reasons.  First, it tracks *every* matcher.  Second, it's unclear which
matcher corresponds to which part of the grammar.

Normally, when we debug a program, things are simpler because we can see the
*variables*.  So I have added that to Lepl.  The implementation has some rough
corners, because it uses parts of Python that were not intended to be used in
this way, but I think you'll agree that the result is worth the effort.

Here's an example.  The variables that will be displayed must be defined
inside `with TrackVariables()`::

  >>> with TrackVariables():
  ...     word = ~Lookahead('OR') & Word()
  ...     phrase = String()
  ...     with DroppedSpace():
  ...         text = (phrase | word)[1:] > list
  ...         query = text[:, Drop('OR')]
  >>> query.parse('spicy meatballs OR "el bulli restaurant"')
        phrase failed                             stream = 'spicy meatballs
          word = ['spicy']                        stream = ' meatballs OR "el
        phrase failed                             stream = 'meatballs OR "el
          word = ['meatballs']                    stream = ' OR "el bulli
        phrase failed                             stream = 'OR "el bulli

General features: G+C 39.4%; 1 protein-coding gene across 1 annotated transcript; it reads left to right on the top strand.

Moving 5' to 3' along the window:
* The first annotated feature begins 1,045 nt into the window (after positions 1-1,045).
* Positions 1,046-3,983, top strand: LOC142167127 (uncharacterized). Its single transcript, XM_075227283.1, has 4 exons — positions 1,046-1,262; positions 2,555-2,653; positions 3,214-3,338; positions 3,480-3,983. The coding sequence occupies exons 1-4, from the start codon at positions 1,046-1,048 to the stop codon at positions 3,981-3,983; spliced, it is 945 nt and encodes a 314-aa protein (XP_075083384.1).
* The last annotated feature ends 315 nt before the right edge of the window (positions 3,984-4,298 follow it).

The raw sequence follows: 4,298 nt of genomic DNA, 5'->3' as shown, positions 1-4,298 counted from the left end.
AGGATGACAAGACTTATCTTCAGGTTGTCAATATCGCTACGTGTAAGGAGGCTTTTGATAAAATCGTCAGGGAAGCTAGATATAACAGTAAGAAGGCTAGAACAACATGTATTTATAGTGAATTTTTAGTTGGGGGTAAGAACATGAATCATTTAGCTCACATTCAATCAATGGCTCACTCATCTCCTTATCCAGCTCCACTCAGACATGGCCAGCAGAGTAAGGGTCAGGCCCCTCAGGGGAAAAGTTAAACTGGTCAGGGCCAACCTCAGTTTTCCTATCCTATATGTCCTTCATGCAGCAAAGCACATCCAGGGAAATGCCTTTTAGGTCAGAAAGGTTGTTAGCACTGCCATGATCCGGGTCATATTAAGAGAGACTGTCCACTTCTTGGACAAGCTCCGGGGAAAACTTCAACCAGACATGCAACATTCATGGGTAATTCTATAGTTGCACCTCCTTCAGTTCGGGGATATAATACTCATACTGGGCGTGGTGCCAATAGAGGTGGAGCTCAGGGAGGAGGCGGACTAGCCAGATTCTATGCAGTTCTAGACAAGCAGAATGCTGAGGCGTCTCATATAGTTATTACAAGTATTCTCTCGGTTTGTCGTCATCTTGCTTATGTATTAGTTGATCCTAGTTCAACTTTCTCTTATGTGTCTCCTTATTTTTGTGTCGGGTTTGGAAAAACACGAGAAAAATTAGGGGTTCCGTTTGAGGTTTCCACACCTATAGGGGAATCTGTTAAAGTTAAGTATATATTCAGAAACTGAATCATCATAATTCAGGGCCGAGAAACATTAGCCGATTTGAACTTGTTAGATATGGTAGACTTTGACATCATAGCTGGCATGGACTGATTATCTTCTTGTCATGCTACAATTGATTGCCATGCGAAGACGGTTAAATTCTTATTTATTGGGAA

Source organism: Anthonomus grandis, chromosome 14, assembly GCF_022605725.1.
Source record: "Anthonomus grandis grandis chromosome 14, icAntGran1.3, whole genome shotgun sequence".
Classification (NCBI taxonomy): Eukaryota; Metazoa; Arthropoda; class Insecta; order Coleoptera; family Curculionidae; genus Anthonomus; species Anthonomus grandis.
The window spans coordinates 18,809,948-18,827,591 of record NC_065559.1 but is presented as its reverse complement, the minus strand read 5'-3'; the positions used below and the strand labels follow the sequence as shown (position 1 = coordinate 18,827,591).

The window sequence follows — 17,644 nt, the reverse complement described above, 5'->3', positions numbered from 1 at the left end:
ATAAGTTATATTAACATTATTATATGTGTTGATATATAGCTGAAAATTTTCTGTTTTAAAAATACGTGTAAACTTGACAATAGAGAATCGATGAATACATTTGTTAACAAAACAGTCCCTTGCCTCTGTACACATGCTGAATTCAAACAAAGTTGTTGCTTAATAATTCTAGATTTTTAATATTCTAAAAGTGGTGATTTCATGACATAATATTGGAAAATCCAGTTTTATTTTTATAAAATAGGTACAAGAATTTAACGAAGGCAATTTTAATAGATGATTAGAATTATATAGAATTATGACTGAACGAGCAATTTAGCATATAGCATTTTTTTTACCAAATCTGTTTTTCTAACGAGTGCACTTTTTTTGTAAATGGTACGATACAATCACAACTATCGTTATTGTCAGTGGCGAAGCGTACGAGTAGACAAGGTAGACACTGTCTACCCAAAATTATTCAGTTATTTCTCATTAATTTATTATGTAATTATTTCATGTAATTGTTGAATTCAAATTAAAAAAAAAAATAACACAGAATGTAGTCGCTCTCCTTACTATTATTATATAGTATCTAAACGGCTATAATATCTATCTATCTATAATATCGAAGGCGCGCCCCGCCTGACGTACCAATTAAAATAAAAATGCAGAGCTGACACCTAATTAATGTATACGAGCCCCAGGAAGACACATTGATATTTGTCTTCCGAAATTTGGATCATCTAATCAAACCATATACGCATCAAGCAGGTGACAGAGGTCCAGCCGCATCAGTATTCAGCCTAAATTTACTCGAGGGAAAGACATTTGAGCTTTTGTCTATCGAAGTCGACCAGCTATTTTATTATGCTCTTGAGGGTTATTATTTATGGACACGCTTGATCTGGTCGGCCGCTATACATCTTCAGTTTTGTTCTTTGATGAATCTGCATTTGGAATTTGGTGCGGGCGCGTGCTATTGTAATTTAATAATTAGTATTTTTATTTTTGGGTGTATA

word failed                             stream = 'OR "el bulli
        phrase failed                             stream = ' OR "el bulli
          word failed                             stream = ' OR "el bulli
          text = [['spicy', 'meatballs']]         stream = ' OR "el bulli
        phrase = ['el bulli restaurant']          stream = ''
        phrase failed                             stream = ''
          word failed                             stream = ''
          text = [['el bulli restaurant']]        stream = ''
  [['spicy', 'meatballs'], ['el bulli restaurant']]

Faster Parsers

Faster Defaults

I spent some time profiling, experimenting with different configurations, and
have tweaked the default settings so that, on average, parsers are faster.  In
particular, memoisation is used only to detect left--recursive loops (if you
do want full memoisation you can still configure it, of course, with

No Trampolining

Lepl is unique (I believe) in using trampoling and co-routines to implement
the recursive descent.  This has several advantages, but introduces some

I have measured the overhead, and it's surprisingly small, but even so it
seems silly to have it when it's not needed.  But the problem has always been:
when is it not needed?  The ability to define matchers via functions,
described above, finally gave an answer to that question.

Matchers that are defined as functions are simpler than a completely general
matcher.  So Lepl exploits this to remove trampolining when they are used.
And, of course, matchers provided by Lepl are implemented this way when

The end result is that trampoling is removed when the grammar is unlikely to
need it.  If you disagree you add it back through the configuration

Better Memoisation

Sometimes memoisation is a *big* win.  It's not enabled by default, so you
still need to experiment to find out when to use it.  But until now it had a
stupid bug that made it less likely to work.  That bug is now fixed, so when
you need memoisation, it will be there for you.